The last of the Camellias

Winter is over and so too are Camellias. They bloom from December into early April. Here are the last blooms from my plants which I overwinter in a cold room in my house.

Camellia with branch of Cherry.
The vase is by the Navajo American artist Samuel Manymules.

 

Same branch of Cherry. Different Camellia and vase. This Shigaraki style vase is by Sue Kotulek

Same branch of Cherry. Different Camellia and vase.
This Shigaraki style vase is by Sue Kotulek

The light in the tea house is natural and wonderful when dark and dusky. It shows off this pale pink Camellia highlighted by the grey, subdued vase by Sue Kotulek. The branch is a budding Pussy Willow. the scroll reads: “Everyday is a good day.”

The light in the tea house is natural and wonderful when dark and dusky. It shows off this pale pink Camellia highlighted by the grey, subdued vase by Sue Kotulek. The branch is a budding Pussy Willow. The scroll reads:“Everyday is a good day.”

Not only are the buds of a Camellia beautiful, but so too are the glossy, green leaves. Here they are paired with a branch of budding Magnolia in a vase by Frances Palmer.

Not only are the buds of a Camellia beautiful, but so too are the glossy, green leaves. Here they are paired with a branch of budding Magnolia in a vase by Frances Palmer.

Indian summer is over

Indian summer has come to an end. The nights are cold and even though we haven’t had a hard frost yet, I’ve brought in the Camellias to over winter. I also dug up the Papyrus ‘King Tut’ that I have been growing this year in the garden. In the pots they seem huge. I’ll keep them well watered and hope they make it through the winter.

Camellias seem to like this room with lots of light that I keep unheated during the winter.

Camellias seem to like this room with lots of light that I keep
unheated during the winter.

 

In the garden this Papyrus didn't seem so big, but it's almost touching the ceiling of my bedroom where I hope it survives the winter.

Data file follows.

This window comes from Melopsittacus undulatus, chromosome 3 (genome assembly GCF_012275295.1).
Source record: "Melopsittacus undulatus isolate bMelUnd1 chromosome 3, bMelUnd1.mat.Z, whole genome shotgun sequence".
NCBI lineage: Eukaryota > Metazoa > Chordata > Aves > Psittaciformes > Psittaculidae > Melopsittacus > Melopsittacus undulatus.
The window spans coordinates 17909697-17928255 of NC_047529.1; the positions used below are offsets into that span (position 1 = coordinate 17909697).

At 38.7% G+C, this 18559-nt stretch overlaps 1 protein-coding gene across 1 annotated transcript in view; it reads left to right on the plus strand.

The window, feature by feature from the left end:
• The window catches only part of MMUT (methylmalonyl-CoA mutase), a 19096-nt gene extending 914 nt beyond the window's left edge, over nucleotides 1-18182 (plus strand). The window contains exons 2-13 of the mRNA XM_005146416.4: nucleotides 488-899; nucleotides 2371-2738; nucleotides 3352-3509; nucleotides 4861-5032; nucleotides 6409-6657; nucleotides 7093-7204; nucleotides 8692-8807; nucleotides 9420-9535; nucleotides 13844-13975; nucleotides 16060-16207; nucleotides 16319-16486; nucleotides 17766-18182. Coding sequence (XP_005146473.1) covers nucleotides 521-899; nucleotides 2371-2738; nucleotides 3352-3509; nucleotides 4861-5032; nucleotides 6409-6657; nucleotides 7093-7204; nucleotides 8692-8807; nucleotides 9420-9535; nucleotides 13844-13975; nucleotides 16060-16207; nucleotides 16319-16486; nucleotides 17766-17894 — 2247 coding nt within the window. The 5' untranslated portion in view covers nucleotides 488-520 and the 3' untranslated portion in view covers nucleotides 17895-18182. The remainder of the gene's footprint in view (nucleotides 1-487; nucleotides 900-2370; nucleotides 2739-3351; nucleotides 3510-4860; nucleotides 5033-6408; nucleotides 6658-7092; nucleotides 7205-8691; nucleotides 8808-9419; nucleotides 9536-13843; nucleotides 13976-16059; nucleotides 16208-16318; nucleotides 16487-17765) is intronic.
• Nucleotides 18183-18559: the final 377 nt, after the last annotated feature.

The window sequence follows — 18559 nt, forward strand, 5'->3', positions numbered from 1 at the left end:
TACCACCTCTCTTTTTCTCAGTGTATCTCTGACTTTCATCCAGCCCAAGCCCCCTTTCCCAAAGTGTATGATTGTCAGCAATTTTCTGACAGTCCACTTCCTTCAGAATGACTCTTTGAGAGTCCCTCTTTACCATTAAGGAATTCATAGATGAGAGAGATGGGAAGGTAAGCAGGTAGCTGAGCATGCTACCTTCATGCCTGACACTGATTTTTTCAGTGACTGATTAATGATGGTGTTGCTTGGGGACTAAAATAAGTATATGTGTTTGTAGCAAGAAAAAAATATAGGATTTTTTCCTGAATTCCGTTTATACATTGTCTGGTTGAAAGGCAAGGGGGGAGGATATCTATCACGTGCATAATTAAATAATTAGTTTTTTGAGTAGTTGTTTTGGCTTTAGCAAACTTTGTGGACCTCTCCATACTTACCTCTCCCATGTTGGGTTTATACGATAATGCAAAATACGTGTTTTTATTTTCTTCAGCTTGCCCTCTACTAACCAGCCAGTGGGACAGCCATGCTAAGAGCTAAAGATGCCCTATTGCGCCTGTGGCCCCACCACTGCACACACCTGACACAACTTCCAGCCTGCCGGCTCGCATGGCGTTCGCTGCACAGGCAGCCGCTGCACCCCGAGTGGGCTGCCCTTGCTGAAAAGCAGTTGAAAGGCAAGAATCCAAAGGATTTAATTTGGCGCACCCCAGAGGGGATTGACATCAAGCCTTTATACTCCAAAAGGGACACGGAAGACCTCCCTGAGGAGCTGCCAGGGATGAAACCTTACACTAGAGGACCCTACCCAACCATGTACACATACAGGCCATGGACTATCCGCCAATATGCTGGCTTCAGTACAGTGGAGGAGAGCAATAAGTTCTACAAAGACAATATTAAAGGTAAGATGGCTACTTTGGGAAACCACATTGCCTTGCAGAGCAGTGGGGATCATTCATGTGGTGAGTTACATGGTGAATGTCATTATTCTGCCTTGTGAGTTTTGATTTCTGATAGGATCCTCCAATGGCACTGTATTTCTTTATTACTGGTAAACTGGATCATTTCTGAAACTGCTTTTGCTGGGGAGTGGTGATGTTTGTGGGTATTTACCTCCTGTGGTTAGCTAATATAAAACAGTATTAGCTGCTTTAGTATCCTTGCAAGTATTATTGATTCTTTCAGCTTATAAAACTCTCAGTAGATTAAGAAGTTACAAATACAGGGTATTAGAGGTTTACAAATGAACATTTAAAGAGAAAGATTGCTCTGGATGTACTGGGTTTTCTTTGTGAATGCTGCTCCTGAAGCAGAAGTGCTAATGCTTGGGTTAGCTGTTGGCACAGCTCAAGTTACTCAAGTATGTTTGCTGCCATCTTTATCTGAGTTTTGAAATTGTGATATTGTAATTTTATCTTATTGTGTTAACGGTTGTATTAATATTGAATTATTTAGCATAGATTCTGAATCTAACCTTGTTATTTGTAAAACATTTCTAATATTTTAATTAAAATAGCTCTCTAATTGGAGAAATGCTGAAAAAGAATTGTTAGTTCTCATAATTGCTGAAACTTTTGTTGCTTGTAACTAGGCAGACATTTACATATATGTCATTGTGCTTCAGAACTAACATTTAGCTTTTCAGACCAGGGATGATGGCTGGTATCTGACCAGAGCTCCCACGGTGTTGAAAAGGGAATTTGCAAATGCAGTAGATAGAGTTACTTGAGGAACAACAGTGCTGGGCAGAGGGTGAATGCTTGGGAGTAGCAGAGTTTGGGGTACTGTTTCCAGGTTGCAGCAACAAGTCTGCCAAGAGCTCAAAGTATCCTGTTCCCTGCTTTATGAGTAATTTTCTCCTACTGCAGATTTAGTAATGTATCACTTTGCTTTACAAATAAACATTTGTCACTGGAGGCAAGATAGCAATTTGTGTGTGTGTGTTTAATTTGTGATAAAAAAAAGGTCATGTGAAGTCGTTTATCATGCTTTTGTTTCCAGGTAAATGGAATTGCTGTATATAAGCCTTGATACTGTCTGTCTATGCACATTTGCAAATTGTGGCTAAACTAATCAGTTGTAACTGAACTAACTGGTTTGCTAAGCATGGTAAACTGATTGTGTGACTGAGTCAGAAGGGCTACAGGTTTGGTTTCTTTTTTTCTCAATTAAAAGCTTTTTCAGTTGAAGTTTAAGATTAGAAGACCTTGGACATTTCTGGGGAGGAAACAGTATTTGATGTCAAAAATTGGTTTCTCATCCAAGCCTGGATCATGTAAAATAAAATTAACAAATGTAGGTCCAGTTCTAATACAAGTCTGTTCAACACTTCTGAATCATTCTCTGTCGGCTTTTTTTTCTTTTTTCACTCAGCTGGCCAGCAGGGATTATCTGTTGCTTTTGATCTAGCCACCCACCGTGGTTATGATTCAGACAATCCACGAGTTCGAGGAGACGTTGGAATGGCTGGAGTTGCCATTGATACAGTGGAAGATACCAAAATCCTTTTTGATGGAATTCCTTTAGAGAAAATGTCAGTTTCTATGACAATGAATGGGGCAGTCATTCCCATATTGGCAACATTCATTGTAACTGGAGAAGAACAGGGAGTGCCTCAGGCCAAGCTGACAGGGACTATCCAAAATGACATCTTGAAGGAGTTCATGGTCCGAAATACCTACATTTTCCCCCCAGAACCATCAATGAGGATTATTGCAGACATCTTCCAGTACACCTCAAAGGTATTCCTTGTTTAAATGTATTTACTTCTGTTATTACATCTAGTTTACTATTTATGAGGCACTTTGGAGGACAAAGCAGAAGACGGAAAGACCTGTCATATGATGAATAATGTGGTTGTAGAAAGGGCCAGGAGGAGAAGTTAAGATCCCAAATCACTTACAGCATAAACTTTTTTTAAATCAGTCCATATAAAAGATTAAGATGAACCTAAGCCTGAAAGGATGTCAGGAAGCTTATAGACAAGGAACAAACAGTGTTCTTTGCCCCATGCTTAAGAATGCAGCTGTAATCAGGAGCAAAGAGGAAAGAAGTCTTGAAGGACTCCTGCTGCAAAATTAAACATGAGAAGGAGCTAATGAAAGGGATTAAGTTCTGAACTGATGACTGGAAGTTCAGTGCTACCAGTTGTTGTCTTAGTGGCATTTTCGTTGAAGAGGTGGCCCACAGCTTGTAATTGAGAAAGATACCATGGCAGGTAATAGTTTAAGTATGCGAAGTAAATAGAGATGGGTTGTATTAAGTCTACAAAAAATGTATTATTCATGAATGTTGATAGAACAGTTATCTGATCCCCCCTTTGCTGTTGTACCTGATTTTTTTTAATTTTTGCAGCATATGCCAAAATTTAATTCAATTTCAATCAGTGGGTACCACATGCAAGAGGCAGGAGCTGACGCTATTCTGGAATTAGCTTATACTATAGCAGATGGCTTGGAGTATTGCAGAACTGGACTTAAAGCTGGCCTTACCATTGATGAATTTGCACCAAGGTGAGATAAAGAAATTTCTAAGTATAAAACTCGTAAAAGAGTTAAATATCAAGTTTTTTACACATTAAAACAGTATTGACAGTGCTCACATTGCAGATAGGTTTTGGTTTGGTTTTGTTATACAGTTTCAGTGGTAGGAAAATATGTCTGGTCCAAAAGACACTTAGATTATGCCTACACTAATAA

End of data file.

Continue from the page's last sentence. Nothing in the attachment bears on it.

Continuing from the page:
In the garden this Papyrus didn’t seem so big, but it’s almost touching the ceiling of my bedroom where I hope it survives the winter.

Click here to read more about my Camellias and how we use them for Tea

 

Camellias

In winter a Camellia is the preferred flower in the tearoom. It blooms from October through April. Each flower may last for several days but only the bud is used with a deciduous branch from a shrub or tree such as Viburnam or Fothergilla.

The structure of the branch is what is most appreciated. During a tea gathering, which can last four hours, the Camellia bud will slowly open.

– excerpt A Tea Garden in Tivoli

Camellias grow well in moist mild winter areas like the Southeast, California and the Pacific Northwest. Here in Zone 5, I overwinter potted Camellias in a cold room in my house

Camellias are native to China and Japan. They grow well in moist mild winter areas.
Here in Zone 5, I overwinter potted Camellias in a cold room of my house

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This Camellia is called Shiro Wabisuke which I ordered
from Nuccio”s Nurseries
www.nucciosnurseries.com
It will have small, single white blossoms.

There are over 250 species of Camellias. The most widely grown are the Camellia Japonica. In the United States , Camellias grow well in moist, mild winter areas like the South, California, and the Pacific Northwest.

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Camellia Japonica with a branch of Fothergilla. The vase is a Native American Navajo pot.

Camellia Japonica with a branch of Arrowood Viburnam.
The vase is a Native American Navajo pot.

Camellia called Akebono

Camellia called Akebono “Dawn”. The vase is by the American potter Frances Palmer.

While the flowers are very beautiful, only the bud is used in Tea. It will slowly open during the tea gathering.

While the flowers are very beautiful, only the bud is used in Tea.
It will slowly open during the tea gathering.

Links:
Nuccio”s Nursery
Frances Palmer Pottery